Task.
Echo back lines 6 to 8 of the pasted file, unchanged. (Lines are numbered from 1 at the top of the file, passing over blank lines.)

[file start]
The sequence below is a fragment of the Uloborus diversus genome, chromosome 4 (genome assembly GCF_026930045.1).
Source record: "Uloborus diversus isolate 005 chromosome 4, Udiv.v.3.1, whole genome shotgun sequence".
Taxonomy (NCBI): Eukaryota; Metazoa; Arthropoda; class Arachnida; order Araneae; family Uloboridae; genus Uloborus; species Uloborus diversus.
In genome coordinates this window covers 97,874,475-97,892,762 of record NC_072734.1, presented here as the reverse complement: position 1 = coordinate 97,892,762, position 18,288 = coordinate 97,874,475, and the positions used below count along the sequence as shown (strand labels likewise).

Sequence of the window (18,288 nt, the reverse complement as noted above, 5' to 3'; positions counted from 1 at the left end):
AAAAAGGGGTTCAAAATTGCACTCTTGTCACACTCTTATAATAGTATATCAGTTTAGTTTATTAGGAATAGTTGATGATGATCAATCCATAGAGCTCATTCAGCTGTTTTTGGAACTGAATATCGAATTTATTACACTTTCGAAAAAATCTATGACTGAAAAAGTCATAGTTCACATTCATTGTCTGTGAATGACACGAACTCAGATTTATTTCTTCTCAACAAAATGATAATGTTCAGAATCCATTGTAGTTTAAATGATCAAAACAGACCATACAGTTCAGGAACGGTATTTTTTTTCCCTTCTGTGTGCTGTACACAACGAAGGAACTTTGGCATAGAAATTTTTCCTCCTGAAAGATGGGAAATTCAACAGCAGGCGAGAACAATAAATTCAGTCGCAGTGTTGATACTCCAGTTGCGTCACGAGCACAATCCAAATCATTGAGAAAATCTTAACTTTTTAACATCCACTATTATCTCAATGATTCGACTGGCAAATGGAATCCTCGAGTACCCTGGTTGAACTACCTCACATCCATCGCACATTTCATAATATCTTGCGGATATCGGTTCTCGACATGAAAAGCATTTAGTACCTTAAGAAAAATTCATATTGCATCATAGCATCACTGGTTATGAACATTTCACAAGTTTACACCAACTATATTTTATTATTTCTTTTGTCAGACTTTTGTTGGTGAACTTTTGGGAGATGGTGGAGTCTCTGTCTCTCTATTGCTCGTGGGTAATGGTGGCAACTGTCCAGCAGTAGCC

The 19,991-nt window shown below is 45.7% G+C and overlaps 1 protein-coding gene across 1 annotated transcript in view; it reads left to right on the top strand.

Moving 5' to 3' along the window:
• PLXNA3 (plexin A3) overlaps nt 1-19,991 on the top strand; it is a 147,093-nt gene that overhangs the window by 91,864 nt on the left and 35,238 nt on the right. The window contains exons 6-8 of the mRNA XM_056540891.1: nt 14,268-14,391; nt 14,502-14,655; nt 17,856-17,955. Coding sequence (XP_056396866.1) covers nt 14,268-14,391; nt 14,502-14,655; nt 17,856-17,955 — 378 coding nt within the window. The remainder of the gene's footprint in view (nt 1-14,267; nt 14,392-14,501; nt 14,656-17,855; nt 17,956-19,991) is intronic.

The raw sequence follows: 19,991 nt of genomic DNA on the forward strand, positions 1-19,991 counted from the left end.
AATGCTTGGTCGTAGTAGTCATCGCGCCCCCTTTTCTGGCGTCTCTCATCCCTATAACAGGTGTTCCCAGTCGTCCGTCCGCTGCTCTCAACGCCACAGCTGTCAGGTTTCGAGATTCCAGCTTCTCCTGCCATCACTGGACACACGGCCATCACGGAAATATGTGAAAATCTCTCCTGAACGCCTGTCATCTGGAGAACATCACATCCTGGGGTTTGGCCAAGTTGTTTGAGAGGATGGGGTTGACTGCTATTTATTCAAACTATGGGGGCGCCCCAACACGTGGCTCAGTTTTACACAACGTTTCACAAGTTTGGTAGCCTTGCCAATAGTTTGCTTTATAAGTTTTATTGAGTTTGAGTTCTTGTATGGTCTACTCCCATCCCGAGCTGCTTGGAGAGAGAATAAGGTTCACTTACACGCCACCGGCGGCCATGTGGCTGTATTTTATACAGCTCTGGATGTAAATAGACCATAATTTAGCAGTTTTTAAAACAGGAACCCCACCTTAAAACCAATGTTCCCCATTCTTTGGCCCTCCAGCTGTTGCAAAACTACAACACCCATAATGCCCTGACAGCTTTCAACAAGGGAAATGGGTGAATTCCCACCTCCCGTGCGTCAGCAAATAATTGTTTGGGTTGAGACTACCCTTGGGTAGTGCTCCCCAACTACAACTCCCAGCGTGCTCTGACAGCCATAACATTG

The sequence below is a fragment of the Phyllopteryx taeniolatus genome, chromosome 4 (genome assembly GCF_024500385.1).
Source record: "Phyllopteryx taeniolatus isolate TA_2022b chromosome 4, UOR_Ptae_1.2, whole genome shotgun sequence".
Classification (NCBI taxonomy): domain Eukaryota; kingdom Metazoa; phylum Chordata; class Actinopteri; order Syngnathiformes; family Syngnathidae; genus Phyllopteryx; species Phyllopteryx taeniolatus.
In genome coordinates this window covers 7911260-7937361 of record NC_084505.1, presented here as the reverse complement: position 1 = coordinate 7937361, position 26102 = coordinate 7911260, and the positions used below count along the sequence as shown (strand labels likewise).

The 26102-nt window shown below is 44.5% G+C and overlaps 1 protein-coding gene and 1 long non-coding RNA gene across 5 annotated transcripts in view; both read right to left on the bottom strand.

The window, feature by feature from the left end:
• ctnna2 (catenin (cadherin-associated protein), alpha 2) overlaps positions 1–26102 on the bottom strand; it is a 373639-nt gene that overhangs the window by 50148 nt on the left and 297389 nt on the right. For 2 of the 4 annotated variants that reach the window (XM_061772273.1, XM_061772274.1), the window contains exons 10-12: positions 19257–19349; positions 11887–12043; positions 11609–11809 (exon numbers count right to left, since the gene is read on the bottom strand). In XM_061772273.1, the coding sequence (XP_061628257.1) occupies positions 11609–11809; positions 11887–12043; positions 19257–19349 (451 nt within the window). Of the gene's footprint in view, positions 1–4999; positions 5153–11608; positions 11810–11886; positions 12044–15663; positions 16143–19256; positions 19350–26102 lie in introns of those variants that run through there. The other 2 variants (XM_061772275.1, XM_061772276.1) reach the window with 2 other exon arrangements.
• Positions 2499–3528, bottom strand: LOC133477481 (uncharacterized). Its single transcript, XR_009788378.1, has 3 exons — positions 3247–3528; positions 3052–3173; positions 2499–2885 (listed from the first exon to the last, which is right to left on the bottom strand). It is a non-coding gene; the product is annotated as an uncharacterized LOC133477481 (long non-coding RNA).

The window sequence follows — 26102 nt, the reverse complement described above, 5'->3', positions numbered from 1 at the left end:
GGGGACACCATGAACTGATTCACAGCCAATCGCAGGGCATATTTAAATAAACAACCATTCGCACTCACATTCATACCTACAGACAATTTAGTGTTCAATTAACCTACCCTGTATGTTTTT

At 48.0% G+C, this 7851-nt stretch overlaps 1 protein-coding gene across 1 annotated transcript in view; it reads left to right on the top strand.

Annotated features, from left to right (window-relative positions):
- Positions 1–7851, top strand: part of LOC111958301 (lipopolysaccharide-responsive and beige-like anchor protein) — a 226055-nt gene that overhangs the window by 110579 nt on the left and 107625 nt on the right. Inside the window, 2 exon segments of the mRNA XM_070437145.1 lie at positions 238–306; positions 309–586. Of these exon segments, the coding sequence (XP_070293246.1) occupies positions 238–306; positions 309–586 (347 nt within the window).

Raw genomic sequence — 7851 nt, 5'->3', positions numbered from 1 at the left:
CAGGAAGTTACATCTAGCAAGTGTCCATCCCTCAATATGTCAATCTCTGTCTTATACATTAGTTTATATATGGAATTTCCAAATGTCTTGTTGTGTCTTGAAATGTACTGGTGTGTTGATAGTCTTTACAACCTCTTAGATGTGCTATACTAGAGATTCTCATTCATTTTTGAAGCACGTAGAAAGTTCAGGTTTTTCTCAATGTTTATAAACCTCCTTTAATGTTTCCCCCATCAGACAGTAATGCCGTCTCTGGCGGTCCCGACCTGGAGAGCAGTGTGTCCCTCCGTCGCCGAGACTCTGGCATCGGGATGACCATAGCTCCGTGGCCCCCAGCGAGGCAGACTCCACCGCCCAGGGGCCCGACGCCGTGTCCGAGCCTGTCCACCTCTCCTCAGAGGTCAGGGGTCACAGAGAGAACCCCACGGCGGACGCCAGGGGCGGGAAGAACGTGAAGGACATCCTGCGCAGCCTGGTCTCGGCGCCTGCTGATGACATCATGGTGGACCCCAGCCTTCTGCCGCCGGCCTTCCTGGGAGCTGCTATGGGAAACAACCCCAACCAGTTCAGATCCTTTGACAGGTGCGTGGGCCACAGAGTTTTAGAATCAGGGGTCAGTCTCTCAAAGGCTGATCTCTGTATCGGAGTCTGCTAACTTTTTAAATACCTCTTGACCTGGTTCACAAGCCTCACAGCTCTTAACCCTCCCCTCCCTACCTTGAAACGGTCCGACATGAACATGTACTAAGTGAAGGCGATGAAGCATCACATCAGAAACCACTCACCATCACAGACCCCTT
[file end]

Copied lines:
AAAAAGGGGTTCAAAATTGCACTCTTGTCACACTCTTATAATAGTATATCAGTTTAGTTTATTAGGAATAGTTGATGATGATCAATCCATAGAGCTCATTCAGCTGTTTTTGGAACTGAATATCGAATTTATTACACTTTCGAAAAAATCTATGACTGAAAAAGTCATAGTTCACATTCATTGTCTGTGAATGACACGAACTCAGATTTATTTCTTCTCAACAAAATGATAATGTTCAGAATCCATTGTAGTTTAAATGATCAAAACAGACCATACAGTTCAGGAACGGTATTTTTTTTCCCTTCTGTGTGCTGTACACAACGAAGGAACTTTGGCATAGAAATTTTTCCTCCTGAAAGATGGGAAATTCAACAGCAGGCGAGAACAATAAATTCAGTCGCAGTGTTGATACTCCAGTTGCGTCACGAGCACAATCCAAATCATTGAGAAAATCTTAACTTTTTAACATCCACTATTATCTCAATGATTCGACTGGCAAATGGAATCCTCGAGTACCCTGGTTGAACTACCTCACATCCATCGCACATTTCATAATATCTTGCGGATATCGGTTCTCGACATGAAAAGCATTTAGTACCTTAAGAAAAATTCATATTGCATCATAGCATCACTGGTTATGAACATTTCACAAGTTTACACCAACTATATTTTATTATTTCTTTTGTCAGACTTTTGTTGGTGAACTTTTGGGAGATGGTGGAGTCTCTGTCTCTCTATTGCTCGTGGGTAATGGTGGCAACTGTCCAGCAGTAGCC

The 19,991-nt window shown below is 45.7% G+C and overlaps 1 protein-coding gene across 1 annotated transcript in view; it reads left to right on the top strand.

Moving 5' to 3' along the window: